Virginia farmer David Hula achieved what seemed to be the impossible in 2017. He had a farm pull in a yield of 542 bushels per acre, a monstrous yield that not only won the 2017 National Corn Growers Association (NCGA) yield contest, but set a new world record.
“Everybody thinks there's a silver bullet,” said Hula. “They think it's a special piece of dirt.”
While not all of Hula’s acres reached 500 bushels per acre, there are several fields that can produce high yields. He says it has more to do with Mother Nature, irrigation, selecting the right seed and nurturing that seed through the entire year.
He actually thinks some of his ground could produce yields well above the 500 bushel mark.
“The seed technologies have brought us to where I do feel that the genetic potential is about 800 to about 850 bushels [per acre] in a bag when you go to open it,” said Hula.
He says the key to growing high-yielding corn is defending the yield potential from the start.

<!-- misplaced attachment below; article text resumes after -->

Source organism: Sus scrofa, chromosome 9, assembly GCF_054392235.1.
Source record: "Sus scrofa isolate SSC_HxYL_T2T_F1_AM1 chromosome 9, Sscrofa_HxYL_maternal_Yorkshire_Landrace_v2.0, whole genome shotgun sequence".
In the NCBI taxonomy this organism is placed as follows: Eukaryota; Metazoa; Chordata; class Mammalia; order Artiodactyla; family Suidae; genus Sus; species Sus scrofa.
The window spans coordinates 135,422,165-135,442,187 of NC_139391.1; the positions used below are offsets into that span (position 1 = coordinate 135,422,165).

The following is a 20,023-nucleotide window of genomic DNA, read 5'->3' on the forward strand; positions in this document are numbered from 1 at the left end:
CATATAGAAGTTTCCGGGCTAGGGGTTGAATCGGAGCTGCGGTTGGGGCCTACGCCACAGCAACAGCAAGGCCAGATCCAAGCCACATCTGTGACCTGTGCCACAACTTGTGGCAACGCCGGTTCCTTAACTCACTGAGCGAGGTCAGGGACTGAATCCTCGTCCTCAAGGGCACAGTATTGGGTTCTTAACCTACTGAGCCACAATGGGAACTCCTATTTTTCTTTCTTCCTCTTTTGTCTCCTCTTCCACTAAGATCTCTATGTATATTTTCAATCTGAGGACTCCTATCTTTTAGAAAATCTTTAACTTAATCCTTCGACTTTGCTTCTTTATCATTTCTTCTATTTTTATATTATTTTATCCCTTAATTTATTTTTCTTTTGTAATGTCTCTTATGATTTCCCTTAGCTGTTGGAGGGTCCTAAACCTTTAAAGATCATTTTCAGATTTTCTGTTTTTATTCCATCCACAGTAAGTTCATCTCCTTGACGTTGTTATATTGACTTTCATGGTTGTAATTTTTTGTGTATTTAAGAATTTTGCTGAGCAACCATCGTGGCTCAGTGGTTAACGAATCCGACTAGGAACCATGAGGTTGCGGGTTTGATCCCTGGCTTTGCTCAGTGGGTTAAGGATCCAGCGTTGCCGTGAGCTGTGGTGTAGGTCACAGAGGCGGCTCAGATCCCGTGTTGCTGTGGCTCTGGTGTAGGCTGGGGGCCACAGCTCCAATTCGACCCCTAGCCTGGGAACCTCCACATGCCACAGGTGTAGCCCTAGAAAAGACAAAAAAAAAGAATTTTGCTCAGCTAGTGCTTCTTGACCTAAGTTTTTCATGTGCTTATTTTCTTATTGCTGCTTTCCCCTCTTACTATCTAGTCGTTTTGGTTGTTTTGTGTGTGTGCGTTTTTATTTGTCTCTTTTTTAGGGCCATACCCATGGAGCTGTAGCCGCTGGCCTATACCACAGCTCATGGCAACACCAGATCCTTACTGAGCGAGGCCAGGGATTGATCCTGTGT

“Today we can't make more bushels,” said Hula. “It's just a system on how we're able to protect the bushels once we plant it. The seeds going to carry you so far. it gives you that foundation and then the management side is the key to where it allows you to save as many bushels as you can.”
While on the quest for higher yields, Hula says he’s learned having even emergence in the spring, plus generating strong plant health is key in growing more bushels. In order to do so, he says a farmer must break out of the mold of doing what he or she has always done.
“Most growers aren't willing to try something new,” said Hula. “They just keep doing the same thing over and over again.”
Hula knows having high-yielding corn isn’t cheap. He says if a farmer’s yield goal increases, so should their cost of production, but it’s all about finding the right recipe for success for one’s farm.
“I would recommend to most growers is to take one section of some field and try something new that they haven’t done in the past,” said Hula. “If they have good success there, try it on more acres the following year. I've had a lot more failures than I’ve had successes, and if I continue to kind of stop because I failed, we wouldn't be where we are today.”
By taking his yields to new heights, Hula hopes the 800 bushel per acre corn isn’t farm from his reach.